Part of the curse is that war inevitably results in the creation of powerful new means of killing other people. It’s true that war brings out our patriotism, our creativity, and our willingness to sacrifice ourselves, but war also brings never-before-seen weapons of killing and destruction. World War 1 brought us tanks, aerial warfare, and gas masks. World War 2 brought us carpet bombing of cities and nuclear warfare. Iraq and Afghanistan brought us drones, improved body armor, explosive- resistant Humvees, and other weaponry for dealing with close-quarter explosive weaponry.

Which brings us to Ferguson and the oft-noted militarization of America’s police. What happens to all that weaponry when a war winds down? Well, the Department of Defense has made an enormous amount of it available to police departments across the nation, often with little training or supervision. [v] The force we unleashed on the Iraqis and Afghanis returns and, like a caged beast, lies in wait in police parking lots, and elsewhere.

Boys With Toys

Reflecting on the pictures of the Ferguson police force decked out in its combat gear, confronting an imaginary enemy of protesting citizens, I think back to my own growing up.  As a young boy, I’d spend hours building forts and creating and re-creating elaborate battles, primarily the US cavalry against the Indians (as we called Native Americans back then). I mimicked the inspiring John Wayne westerns I was watching on TV. I’d fantasize about being part of the cavalry riding to the rescue, bugles calling. The appeal of this sort of heroism is intoxicating, as anyone who watches weekend football can tell you. We love to battle and triumph, and we have little patience for losers.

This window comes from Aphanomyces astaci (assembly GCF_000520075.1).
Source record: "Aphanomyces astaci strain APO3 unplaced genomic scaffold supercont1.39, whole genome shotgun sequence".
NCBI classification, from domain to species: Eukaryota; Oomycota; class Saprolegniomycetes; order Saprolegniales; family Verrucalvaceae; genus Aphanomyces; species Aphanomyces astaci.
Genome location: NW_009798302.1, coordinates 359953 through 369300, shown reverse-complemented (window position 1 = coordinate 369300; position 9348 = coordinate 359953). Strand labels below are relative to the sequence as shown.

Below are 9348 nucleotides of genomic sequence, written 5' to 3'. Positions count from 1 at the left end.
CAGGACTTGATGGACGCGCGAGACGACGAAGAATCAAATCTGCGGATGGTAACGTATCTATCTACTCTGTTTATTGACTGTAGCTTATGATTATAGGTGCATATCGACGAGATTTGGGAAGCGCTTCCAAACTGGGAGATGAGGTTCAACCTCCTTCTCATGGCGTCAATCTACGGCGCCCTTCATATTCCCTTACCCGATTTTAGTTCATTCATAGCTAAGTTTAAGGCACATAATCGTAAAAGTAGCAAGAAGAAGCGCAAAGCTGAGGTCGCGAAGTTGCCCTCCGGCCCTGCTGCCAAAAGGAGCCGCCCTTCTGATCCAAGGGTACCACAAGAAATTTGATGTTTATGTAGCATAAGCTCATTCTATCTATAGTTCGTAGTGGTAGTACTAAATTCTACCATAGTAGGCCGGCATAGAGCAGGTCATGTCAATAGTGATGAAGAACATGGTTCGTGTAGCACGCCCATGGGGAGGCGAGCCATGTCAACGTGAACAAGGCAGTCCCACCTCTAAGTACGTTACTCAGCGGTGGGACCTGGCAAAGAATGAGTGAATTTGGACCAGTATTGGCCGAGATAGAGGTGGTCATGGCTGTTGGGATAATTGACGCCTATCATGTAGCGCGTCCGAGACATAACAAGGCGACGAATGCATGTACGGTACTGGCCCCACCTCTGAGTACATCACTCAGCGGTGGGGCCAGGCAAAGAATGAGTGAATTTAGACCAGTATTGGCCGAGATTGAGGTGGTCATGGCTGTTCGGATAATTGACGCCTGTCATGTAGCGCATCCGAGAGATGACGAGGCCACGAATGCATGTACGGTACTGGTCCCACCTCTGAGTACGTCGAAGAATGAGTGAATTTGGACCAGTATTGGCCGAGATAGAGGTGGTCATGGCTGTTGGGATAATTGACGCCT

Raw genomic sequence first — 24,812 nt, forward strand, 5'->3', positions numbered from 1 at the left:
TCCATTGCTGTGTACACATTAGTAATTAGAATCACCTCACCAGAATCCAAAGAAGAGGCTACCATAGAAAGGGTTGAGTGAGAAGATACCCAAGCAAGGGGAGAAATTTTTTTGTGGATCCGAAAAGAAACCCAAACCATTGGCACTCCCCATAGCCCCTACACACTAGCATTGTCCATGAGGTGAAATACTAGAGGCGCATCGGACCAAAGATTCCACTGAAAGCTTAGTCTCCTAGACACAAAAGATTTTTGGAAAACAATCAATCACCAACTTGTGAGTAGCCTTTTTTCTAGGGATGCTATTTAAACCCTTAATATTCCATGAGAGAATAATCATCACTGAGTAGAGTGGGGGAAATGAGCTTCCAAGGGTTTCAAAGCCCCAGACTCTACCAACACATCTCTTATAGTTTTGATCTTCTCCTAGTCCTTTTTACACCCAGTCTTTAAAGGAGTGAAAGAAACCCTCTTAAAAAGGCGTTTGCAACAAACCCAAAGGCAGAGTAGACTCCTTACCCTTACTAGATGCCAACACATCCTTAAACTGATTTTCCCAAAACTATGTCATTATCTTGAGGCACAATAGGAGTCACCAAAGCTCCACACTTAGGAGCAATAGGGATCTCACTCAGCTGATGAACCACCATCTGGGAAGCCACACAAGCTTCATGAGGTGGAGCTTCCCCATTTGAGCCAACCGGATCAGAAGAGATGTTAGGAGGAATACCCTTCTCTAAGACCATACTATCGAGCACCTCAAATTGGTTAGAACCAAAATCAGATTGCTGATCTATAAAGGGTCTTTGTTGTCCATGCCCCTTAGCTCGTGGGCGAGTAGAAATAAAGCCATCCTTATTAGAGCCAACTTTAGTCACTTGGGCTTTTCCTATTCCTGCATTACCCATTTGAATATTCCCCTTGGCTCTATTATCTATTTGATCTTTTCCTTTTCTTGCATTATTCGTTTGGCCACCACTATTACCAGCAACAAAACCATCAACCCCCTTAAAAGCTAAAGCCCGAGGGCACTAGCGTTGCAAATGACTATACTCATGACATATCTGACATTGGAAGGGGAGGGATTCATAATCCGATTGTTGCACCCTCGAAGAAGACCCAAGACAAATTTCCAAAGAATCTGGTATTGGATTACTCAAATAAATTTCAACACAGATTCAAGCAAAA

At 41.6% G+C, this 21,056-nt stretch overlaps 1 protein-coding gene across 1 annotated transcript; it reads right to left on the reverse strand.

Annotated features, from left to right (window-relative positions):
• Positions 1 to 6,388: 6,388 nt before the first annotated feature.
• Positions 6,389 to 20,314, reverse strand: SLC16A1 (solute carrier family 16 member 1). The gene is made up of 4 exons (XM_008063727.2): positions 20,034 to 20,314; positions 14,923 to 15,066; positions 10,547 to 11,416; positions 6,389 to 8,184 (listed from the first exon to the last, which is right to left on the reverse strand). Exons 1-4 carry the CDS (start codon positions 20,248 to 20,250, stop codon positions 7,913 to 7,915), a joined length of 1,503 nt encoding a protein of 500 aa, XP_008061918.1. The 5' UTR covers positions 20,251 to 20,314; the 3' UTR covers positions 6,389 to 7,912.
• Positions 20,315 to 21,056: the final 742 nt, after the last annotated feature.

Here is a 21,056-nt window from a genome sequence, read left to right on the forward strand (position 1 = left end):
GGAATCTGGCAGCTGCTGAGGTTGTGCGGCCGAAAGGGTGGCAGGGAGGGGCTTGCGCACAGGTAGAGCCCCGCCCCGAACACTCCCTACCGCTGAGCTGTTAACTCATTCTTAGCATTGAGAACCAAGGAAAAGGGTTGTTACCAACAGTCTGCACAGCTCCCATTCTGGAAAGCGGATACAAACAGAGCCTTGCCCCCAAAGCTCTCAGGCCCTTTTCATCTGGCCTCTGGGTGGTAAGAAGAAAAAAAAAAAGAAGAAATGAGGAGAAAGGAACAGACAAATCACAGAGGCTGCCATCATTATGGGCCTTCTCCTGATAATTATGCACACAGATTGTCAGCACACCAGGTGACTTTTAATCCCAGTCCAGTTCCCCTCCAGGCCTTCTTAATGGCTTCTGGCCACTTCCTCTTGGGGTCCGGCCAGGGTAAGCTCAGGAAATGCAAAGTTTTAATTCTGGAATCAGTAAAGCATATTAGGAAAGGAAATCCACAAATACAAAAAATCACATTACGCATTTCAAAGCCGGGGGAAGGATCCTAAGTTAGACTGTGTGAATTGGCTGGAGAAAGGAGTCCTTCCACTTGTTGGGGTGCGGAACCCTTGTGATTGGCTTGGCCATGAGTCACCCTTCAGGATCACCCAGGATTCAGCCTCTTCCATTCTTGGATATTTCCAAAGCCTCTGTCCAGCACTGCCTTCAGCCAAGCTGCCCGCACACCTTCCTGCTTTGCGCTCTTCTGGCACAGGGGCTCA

We see the pictures of our soldiers in Iraq and Afghanistan and it can be a short step to want to imitate them, to be those heroes. As young boys dunk a basketball and dream of being LeBron James, so grown men can strap on body armor and pretend they are heroic soldiers doing their duty, quelling the “bad guys.” Alas, fantasy can too easily become reality, particularly when you are being provided the fantasy toys as part of your job. Next thing you know you are no longer just a cop on the beat, you are an armored warrior who, best of all, is just doing his duty.  Over thirty years ago, sociologist James William Gibson traced the way a paramilitary culture had begun to take root in post- Vietnam America. He wrote about the “New War mentality,” in which an enhanced killing capacity via new technology melded with fantasies of “action and adventure” to titillate the macho in the male psyche. The result was increased levels of violence in American society. [vi]  More recently, Lt. Col. David Grossman in his book “On Killing,” has identified the sophisticated psychological conditioning techniques that the armed services use to overcome the reluctance of soldiers to kill other human beings. The army has become very effective in helping people learn to kill. Grossman then goes on to show how American media use similar conditioning techniques in civilian society, a phenomenon he links to the uptick in crime, suicide bombings, and school shootings. [vii]